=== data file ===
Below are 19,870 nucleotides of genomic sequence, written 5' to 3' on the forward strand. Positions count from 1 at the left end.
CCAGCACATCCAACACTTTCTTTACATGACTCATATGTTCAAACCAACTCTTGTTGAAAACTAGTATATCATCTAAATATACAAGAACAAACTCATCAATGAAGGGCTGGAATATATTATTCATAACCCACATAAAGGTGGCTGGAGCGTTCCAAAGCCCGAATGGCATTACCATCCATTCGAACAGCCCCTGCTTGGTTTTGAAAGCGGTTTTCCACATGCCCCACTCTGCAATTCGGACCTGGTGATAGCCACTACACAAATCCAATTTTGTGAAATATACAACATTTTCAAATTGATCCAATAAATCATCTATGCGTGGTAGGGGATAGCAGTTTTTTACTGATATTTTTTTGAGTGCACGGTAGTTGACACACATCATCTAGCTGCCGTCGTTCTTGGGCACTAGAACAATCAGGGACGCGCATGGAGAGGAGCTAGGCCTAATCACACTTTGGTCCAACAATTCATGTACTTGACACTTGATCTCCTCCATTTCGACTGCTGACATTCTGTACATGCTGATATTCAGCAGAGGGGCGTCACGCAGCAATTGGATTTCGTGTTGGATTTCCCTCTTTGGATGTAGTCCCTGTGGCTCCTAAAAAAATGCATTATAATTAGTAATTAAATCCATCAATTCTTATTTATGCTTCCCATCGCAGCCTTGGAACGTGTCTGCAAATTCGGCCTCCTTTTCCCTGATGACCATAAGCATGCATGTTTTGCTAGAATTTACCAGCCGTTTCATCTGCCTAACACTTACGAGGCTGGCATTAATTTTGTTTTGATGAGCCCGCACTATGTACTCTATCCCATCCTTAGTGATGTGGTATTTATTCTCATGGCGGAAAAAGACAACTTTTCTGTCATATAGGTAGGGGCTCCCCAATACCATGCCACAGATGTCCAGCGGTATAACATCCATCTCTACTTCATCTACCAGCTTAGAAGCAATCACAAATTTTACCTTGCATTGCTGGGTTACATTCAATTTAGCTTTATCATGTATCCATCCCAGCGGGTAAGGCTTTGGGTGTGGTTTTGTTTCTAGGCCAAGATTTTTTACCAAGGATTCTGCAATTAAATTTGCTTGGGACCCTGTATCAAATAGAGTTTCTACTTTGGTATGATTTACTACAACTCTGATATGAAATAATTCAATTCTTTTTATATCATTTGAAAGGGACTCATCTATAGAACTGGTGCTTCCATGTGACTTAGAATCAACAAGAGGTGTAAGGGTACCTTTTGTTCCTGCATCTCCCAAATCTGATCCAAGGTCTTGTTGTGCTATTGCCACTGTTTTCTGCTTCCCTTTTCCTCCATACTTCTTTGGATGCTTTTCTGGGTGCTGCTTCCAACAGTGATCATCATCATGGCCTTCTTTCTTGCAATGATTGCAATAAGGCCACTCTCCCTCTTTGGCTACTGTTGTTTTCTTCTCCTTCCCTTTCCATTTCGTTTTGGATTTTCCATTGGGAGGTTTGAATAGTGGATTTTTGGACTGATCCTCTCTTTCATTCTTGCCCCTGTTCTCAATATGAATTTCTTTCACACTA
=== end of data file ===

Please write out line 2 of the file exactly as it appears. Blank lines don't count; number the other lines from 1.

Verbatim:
CCAGCACATCCAACACTTTCTTTACATGACTCATATGTTCAAACCAACTCTTGTTGAAAACTAGTATATCATCTAAATATACAAGAACAAACTCATCAATGAAGGGCTGGAATATATTATTCATAACCCACATAAAGGTGGCTGGAGCGTTCCAAAGCCCGAATGGCATTACCATCCATTCGAACAGCCCCTGCTTGGTTTTGAAAGCGGTTTTCCACATGCCCCACTCTGCAATTCGGACCTGGTGATAGCCACTACACAAATCCAATTTTGTGAAATATACAACATTTTCAAATTGATCCAATAAATCATCTATGCGTGGTAGGGGATAGCAGTTTTTTACTGATATTTTTTTGAGTGCACGGTAGTTGACACACATCATCTAGCTGCCGTCGTTCTTGGGCACTAGAACAATCAGGGACGCGCATGGAGAGGAGCTAGGCCTAATCACACTTTGGTCCAACAATTCATGTACTTGACACTTGATCTCCTCCATTTCGACTGCTGACATTCTGTACATGCTGATATTCAGCAGAGGGGCGTCACGCAGCAATTGGATTTCGTGTTGGATTTCCCTCTTTGGATGTAGTCCCTGTGGCTCCTAAAAAAATGCATTATAATTAGTAATTAAATCCATCAATTCTTATTTATGCTTCCCATCGCAGCCTTGGAACGTGTCTGCAAATTCGGCCTCCTTTTCCCTGATGACCATAAGCATGCATGTTTTGCTAGAATTTACCAGCCGTTTCATCTGCCTAACACTTACGAGGCTGGCATTAATTTTGTTTTGATGAGCCCGCACTATGTACTCTATCCCATCCTTAGTGATGTGGTATTTATTCTCATGGCGGAAAAAGACAACTTTTCTGTCATATAGGTAGGGGCTCCCCAATACCATGCCACAGATGTCCAGCGGTATAACATCCATCTCTACTTCATCTACCAGCTTAGAAGCAATCACAAATTTTACCTTGCATTGCTGGGTTACATTCAATTTAGCTTTATCATGTATCCATCCCAGCGGGTAAGGCTTTGGGTGTGGTTTTGTTTCTAGGCCAAGATTTTTTACCAAGGATTCTGCAATTAAATTTGCTTGGGACCCTGTATCAAATAGAGTTTCTACTTTGGTATGATTTACTACAACTCTGATATGAAATAATTCAATTCTTTTTATATCATTTGAAAGGGACTCATCTATAGAACTGGTGCTTCCATGTGACTTAGAATCAACAAGAGGTGTAAGGGTACCTTTTGTTCCTGCATCTCCCAAATCTGATCCAAGGTCTTGTTGTGCTATTGCCACTGTTTTCTGCTTCCCTTTTCCTCCATACTTCTTTGGATGCTTTTCTGGGTGCTGCTTCCAACAGTGATCATCATCATGGCCTTCTTTCTTGCAATGATTGCAATAAGGCCACTCTCCCTCTTTGGCTACTGTTGTTTTCTTCTCCTTCCCTTTCCATTTCGTTTTGGATTTTCCATTGGGAGGTTTGAATAGTGGATTTTTGGACTGATCCTCTCTTTCATTCTTGCCCCTGTTCTCAATATGAATTTCTTTCACACTA